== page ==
HMRC most wanted pictures
Two of HMRC's most wanted. John Nugent, left, was caught and jailed. Hussain Asad Chohan, right, is on the run in Dubai (HMRC)

Labour has attacked what it calls HMRC's "huge failure" to catch the country's most wanted fugitive tax criminals who owe the Treasury hundreds of millions of pounds.

In August 2012, HMRC published photos of 20 people it accused of being some of the biggest tax evaders in Britain, but just two have so far been caught - and only one of those jailed. A further 11 people have since been added to HMRC's most wanted list.

"One year on, it's a huge failure that 18 of the 20 most wanted tax fraudsters have still not been caught," said Catherine McKinnell MP, Labour's Shadow Treasury Minister.

"At a time when families are facing a cost of living crisis it's even more important that everyone pays their fair share of tax. The government needs to do better."

In all, the fraudsters cheated HMRC out of around £765m (€888m, $1.19bn) in tax revenues. Tax evasion and fraud costs the UK economy £10bn.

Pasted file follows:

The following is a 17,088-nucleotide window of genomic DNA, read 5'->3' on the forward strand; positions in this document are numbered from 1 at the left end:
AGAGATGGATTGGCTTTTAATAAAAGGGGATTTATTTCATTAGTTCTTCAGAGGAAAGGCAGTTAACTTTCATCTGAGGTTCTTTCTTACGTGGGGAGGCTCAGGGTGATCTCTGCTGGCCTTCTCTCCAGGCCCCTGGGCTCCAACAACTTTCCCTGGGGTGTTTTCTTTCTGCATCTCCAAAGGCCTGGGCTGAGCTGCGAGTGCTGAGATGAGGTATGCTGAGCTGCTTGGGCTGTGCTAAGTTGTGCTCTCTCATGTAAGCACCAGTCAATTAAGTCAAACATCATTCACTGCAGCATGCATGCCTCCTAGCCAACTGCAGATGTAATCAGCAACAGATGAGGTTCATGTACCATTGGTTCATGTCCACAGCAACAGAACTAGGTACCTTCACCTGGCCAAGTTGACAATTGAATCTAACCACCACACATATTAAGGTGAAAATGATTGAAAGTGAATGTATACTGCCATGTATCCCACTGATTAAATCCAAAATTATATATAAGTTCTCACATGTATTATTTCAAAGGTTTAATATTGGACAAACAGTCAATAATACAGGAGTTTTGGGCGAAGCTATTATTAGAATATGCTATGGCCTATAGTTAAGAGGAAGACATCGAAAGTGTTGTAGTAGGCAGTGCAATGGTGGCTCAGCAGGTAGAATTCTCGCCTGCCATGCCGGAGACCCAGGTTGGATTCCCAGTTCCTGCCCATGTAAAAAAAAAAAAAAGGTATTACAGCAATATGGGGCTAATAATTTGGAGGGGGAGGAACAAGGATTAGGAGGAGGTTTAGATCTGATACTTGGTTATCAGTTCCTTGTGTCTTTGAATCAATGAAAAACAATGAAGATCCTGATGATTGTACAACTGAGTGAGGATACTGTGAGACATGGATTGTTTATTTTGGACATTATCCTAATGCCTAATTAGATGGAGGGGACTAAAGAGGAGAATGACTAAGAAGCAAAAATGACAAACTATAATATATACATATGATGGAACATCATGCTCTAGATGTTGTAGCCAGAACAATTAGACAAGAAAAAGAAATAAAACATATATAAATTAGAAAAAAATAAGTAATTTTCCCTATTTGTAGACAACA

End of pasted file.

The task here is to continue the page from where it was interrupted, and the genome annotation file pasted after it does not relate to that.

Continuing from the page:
Hussain Asad Chohan, one of those whose photos has been released by HMRC, is wanted for his role as smuggler in a £200m VAT fraud case. He failed to show up in court for his trial and was convicted in his absence.

He is thought to be living in Dubai, but faces 11 years in prison when caught as well as a £33m confiscation order.

Nasser Ahmed is another whose photo was published by the Revenue. He was sentenced to six years in prison for his part in a £165m VAT fraud, but absconded to either Pakistan or Dubai.

John Nugent is the only one of the listed fugitives on the run from the UK taxman to have been captured and jailed for his fraud. Nugent was found in the US after overstaying on a tourist visa while trying to evade the authorities.

He was convicted in May of £22m tax fraud and sentenced to four-and-a-half years in prison.

When announcing the most wanted list, Exchequer Secretary David Gauke said the government was "absolutely committed to tackling tax evasion and fraud" and that HMRC "will pursue them relentlessly".